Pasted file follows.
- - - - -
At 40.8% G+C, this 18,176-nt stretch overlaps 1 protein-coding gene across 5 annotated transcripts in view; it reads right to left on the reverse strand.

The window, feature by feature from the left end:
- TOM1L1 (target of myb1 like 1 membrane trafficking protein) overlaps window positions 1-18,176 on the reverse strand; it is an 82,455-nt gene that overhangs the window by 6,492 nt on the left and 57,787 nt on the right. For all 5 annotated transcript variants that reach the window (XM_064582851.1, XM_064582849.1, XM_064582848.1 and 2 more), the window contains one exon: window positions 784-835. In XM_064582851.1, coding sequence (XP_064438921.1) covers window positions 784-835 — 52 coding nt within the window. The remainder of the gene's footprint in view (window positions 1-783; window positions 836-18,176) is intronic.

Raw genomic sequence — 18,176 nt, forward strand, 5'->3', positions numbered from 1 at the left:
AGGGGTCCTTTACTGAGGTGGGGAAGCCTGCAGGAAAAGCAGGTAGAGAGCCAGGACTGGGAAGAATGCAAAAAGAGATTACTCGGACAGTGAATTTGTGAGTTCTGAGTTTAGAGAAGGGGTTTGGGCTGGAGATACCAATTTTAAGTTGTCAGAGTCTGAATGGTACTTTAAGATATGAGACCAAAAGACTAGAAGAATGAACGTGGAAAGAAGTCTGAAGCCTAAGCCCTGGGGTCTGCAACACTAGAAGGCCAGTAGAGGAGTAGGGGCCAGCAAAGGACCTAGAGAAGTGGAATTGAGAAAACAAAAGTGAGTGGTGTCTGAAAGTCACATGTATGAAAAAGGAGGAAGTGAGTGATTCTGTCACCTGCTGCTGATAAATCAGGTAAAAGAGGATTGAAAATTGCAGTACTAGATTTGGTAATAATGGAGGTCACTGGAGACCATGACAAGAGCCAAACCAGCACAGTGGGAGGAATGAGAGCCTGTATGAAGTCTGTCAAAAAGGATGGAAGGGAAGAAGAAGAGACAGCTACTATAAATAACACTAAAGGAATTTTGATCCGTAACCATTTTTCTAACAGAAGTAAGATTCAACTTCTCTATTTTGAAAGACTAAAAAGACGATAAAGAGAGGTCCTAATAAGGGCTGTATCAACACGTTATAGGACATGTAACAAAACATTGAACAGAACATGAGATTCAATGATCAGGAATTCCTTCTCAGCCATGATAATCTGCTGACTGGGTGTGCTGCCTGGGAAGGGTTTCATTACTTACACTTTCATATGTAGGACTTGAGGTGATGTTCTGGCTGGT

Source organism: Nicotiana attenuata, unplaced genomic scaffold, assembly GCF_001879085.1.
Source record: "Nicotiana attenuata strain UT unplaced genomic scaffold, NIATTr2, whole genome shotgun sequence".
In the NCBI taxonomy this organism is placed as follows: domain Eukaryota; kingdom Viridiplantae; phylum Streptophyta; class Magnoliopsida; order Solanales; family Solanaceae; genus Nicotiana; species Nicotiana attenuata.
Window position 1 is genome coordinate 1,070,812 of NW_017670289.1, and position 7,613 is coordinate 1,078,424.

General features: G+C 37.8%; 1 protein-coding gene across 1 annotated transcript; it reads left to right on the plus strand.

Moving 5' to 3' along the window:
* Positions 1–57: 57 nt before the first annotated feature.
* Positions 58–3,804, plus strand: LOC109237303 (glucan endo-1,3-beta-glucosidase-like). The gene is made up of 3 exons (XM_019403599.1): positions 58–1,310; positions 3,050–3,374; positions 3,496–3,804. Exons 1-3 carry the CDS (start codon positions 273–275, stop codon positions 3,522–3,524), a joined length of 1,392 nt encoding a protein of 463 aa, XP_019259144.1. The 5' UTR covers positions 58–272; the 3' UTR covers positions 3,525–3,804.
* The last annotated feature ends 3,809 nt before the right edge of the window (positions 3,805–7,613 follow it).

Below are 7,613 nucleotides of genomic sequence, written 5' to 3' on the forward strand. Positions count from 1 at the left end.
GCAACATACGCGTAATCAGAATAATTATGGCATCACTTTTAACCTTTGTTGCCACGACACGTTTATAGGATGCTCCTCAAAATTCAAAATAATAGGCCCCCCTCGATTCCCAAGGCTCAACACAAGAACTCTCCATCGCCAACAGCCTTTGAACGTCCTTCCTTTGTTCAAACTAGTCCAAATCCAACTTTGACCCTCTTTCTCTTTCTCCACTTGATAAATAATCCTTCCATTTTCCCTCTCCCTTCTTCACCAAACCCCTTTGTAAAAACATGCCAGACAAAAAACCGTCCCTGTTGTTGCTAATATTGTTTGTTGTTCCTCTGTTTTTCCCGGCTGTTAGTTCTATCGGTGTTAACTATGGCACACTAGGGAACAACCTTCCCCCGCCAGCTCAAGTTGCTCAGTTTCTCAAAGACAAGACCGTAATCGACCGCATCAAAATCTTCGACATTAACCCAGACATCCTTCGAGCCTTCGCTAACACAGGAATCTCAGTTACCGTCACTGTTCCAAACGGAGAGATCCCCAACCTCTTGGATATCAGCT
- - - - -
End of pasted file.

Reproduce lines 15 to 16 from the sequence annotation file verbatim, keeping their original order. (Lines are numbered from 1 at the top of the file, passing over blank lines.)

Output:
Below are 7,613 nucleotides of genomic sequence, written 5' to 3' on the forward strand. Positions count from 1 at the left end.
GCAACATACGCGTAATCAGAATAATTATGGCATCACTTTTAACCTTTGTTGCCACGACACGTTTATAGGATGCTCCTCAAAATTCAAAATAATAGGCCCCCCTCGATTCCCAAGGCTCAACACAAGAACTCTCCATCGCCAACAGCCTTTGAACGTCCTTCCTTTGTTCAAACTAGTCCAAATCCAACTTTGACCCTCTTTCTCTTTCTCCACTTGATAAATAATCCTTCCATTTTCCCTCTCCCTTCTTCACCAAACCCCTTTGTAAAAACATGCCAGACAAAAAACCGTCCCTGTTGTTGCTAATATTGTTTGTTGTTCCTCTGTTTTTCCCGGCTGTTAGTTCTATCGGTGTTAACTATGGCACACTAGGGAACAACCTTCCCCCGCCAGCTCAAGTTGCTCAGTTTCTCAAAGACAAGACCGTAATCGACCGCATCAAAATCTTCGACATTAACCCAGACATCCTTCGAGCCTTCGCTAACACAGGAATCTCAGTTACCGTCACTGTTCCAAACGGAGAGATCCCCAACCTCTTGGATATCAGCT